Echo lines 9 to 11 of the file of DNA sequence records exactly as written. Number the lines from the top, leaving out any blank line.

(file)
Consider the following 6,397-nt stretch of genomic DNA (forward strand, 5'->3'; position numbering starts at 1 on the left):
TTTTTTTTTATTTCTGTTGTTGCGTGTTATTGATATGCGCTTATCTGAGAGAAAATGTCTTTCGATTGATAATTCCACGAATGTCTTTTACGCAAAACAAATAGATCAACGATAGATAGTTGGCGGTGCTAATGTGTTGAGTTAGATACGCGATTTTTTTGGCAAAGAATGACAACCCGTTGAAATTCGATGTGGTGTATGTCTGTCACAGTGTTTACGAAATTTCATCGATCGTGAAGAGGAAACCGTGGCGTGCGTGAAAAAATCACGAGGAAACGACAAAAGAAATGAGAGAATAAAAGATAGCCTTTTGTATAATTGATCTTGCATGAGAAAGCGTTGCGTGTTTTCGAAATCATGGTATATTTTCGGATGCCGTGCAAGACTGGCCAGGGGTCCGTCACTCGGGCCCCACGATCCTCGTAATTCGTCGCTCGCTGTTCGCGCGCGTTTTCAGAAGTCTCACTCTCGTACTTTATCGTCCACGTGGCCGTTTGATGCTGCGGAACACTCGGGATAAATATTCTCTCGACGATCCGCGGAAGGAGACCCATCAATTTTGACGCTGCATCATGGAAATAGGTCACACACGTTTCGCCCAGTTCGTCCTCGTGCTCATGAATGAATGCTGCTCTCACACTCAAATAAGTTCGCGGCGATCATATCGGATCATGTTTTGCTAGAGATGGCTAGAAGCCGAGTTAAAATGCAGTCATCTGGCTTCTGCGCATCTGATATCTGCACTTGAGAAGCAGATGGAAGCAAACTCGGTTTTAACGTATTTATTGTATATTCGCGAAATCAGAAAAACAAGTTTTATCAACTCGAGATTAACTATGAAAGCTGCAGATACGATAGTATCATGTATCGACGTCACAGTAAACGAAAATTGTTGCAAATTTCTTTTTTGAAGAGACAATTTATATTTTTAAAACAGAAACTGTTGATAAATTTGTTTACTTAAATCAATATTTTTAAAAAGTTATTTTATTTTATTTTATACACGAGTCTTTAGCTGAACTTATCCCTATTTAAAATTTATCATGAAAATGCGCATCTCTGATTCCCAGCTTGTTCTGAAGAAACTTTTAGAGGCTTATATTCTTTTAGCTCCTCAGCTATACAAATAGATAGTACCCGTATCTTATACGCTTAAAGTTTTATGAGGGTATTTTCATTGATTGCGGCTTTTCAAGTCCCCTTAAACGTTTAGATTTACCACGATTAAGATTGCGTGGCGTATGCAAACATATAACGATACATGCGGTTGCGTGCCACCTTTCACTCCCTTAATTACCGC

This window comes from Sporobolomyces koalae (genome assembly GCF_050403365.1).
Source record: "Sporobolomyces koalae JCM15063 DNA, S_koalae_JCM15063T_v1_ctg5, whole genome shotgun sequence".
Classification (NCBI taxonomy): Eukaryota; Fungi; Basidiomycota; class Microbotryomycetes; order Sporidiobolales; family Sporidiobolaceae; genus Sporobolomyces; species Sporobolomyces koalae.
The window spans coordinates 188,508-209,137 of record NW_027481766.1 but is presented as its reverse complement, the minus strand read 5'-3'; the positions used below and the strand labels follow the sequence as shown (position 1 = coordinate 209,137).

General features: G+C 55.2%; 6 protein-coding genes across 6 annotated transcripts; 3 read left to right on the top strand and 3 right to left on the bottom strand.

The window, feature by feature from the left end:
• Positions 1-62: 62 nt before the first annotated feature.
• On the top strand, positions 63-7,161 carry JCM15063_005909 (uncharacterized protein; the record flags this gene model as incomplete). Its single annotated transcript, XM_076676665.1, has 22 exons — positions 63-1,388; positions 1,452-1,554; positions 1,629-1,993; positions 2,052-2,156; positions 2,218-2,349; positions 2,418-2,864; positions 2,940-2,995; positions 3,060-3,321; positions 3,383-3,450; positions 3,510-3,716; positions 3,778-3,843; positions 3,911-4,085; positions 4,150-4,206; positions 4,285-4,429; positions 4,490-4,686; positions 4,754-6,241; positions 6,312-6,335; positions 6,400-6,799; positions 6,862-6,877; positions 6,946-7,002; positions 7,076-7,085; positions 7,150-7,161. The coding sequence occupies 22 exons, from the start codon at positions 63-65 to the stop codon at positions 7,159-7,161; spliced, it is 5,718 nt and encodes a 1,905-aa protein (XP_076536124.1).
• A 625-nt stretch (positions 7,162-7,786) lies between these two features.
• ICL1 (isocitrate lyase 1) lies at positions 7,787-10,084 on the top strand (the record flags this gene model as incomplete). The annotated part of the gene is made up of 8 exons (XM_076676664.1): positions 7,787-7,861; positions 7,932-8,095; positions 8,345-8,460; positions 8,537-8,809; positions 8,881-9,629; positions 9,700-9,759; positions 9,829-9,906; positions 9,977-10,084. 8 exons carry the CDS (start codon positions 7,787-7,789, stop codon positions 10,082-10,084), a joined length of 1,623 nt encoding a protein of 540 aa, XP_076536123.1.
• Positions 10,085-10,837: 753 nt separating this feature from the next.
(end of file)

• Positions 1-62: 62 nt before the first annotated feature.
• On the top strand, positions 63-7,161 carry JCM15063_005909 (uncharacterized protein; the record flags this gene model as incomplete). Its single annotated transcript, XM_076676665.1, has 22 exons — positions 63-1,388; positions 1,452-1,554; positions 1,629-1,993; positions 2,052-2,156; positions 2,218-2,349; positions 2,418-2,864; positions 2,940-2,995; positions 3,060-3,321; positions 3,383-3,450; positions 3,510-3,716; positions 3,778-3,843; positions 3,911-4,085; positions 4,150-4,206; positions 4,285-4,429; positions 4,490-4,686; positions 4,754-6,241; positions 6,312-6,335; positions 6,400-6,799; positions 6,862-6,877; positions 6,946-7,002; positions 7,076-7,085; positions 7,150-7,161. The coding sequence occupies 22 exons, from the start codon at positions 63-65 to the stop codon at positions 7,159-7,161; spliced, it is 5,718 nt and encodes a 1,905-aa protein (XP_076536124.1).
• A 625-nt stretch (positions 7,162-7,786) lies between these two features.